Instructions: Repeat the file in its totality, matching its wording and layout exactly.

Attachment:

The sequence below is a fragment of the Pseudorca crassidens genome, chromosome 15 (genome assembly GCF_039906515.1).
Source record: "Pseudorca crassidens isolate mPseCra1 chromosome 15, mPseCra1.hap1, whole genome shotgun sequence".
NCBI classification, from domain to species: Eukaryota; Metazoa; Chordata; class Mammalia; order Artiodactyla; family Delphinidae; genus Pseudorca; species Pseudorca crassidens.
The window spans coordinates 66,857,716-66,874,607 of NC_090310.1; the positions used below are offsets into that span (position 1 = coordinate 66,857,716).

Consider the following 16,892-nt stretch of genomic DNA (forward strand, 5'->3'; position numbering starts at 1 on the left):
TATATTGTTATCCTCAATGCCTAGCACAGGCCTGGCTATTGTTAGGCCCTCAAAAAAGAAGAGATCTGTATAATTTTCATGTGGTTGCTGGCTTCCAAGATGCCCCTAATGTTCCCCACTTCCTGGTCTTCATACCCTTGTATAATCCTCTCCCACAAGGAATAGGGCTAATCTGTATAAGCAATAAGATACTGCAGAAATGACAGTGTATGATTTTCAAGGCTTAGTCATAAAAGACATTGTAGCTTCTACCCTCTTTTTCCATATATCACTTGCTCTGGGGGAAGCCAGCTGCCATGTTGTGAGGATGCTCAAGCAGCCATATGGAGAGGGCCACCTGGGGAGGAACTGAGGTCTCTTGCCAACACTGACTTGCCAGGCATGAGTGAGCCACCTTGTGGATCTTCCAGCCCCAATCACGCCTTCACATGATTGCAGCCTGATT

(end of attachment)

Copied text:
The sequence below is a fragment of the Pseudorca crassidens genome, chromosome 15 (genome assembly GCF_039906515.1).
Source record: "Pseudorca crassidens isolate mPseCra1 chromosome 15, mPseCra1.hap1, whole genome shotgun sequence".
NCBI classification, from domain to species: Eukaryota; Metazoa; Chordata; class Mammalia; order Artiodactyla; family Delphinidae; genus Pseudorca; species Pseudorca crassidens.
The window spans coordinates 66,857,716-66,874,607 of NC_090310.1; the positions used below are offsets into that span (position 1 = coordinate 66,857,716).

Consider the following 16,892-nt stretch of genomic DNA (forward strand, 5'->3'; position numbering starts at 1 on the left):
TATATTGTTATCCTCAATGCCTAGCACAGGCCTGGCTATTGTTAGGCCCTCAAAAAAGAAGAGATCTGTATAATTTTCATGTGGTTGCTGGCTTCCAAGATGCCCCTAATGTTCCCCACTTCCTGGTCTTCATACCCTTGTATAATCCTCTCCCACAAGGAATAGGGCTAATCTGTATAAGCAATAAGATACTGCAGAAATGACAGTGTATGATTTTCAAGGCTTAGTCATAAAAGACATTGTAGCTTCTACCCTCTTTTTCCATATATCACTTGCTCTGGGGGAAGCCAGCTGCCATGTTGTGAGGATGCTCAAGCAGCCATATGGAGAGGGCCACCTGGGGAGGAACTGAGGTCTCTTGCCAACACTGACTTGCCAGGCATGAGTGAGCCACCTTGTGGATCTTCCAGCCCCAATCACGCCTTCACATGATTGCAGCCTGATT